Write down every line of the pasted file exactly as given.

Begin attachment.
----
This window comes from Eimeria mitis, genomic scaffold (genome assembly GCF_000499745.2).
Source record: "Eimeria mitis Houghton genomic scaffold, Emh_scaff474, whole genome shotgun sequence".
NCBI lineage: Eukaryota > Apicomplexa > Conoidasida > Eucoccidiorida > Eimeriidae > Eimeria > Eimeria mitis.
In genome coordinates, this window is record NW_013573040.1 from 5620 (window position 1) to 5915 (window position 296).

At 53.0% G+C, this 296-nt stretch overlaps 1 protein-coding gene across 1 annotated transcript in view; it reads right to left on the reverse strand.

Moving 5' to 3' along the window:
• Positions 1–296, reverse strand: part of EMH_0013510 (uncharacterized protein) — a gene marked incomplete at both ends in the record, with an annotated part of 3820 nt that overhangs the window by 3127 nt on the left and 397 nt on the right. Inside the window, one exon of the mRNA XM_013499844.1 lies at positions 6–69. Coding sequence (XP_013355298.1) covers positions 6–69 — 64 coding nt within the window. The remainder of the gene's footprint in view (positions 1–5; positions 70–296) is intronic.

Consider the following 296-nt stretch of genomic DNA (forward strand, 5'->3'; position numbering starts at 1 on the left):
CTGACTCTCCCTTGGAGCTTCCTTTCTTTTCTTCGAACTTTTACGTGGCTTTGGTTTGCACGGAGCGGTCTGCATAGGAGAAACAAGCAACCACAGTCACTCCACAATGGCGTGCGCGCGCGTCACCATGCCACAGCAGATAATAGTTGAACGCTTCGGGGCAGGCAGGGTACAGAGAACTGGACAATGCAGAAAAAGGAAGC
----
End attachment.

This window comes from Eimeria mitis, genomic scaffold (genome assembly GCF_000499745.2).
Source record: "Eimeria mitis Houghton genomic scaffold, Emh_scaff474, whole genome shotgun sequence".
NCBI lineage: Eukaryota > Apicomplexa > Conoidasida > Eucoccidiorida > Eimeriidae > Eimeria > Eimeria mitis.
In genome coordinates, this window is record NW_013573040.1 from 5620 (window position 1) to 5915 (window position 296).

At 53.0% G+C, this 296-nt stretch overlaps 1 protein-coding gene across 1 annotated transcript in view; it reads right to left on the reverse strand.

Moving 5' to 3' along the window:
• Positions 1–296, reverse strand: part of EMH_0013510 (uncharacterized protein) — a gene marked incomplete at both ends in the record, with an annotated part of 3820 nt that overhangs the window by 3127 nt on the left and 397 nt on the right. Inside the window, one exon of the mRNA XM_013499844.1 lies at positions 6–69. Coding sequence (XP_013355298.1) covers positions 6–69 — 64 coding nt within the window. The remainder of the gene's footprint in view (positions 1–5; positions 70–296) is intronic.

Consider the following 296-nt stretch of genomic DNA (forward strand, 5'->3'; position numbering starts at 1 on the left):
CTGACTCTCCCTTGGAGCTTCCTTTCTTTTCTTCGAACTTTTACGTGGCTTTGGTTTGCACGGAGCGGTCTGCATAGGAGAAACAAGCAACCACAGTCACTCCACAATGGCGTGCGCGCGCGTCACCATGCCACAGCAGATAATAGTTGAACGCTTCGGGGCAGGCAGGGTACAGAGAACTGGACAATGCAGAAAAAGGAAGC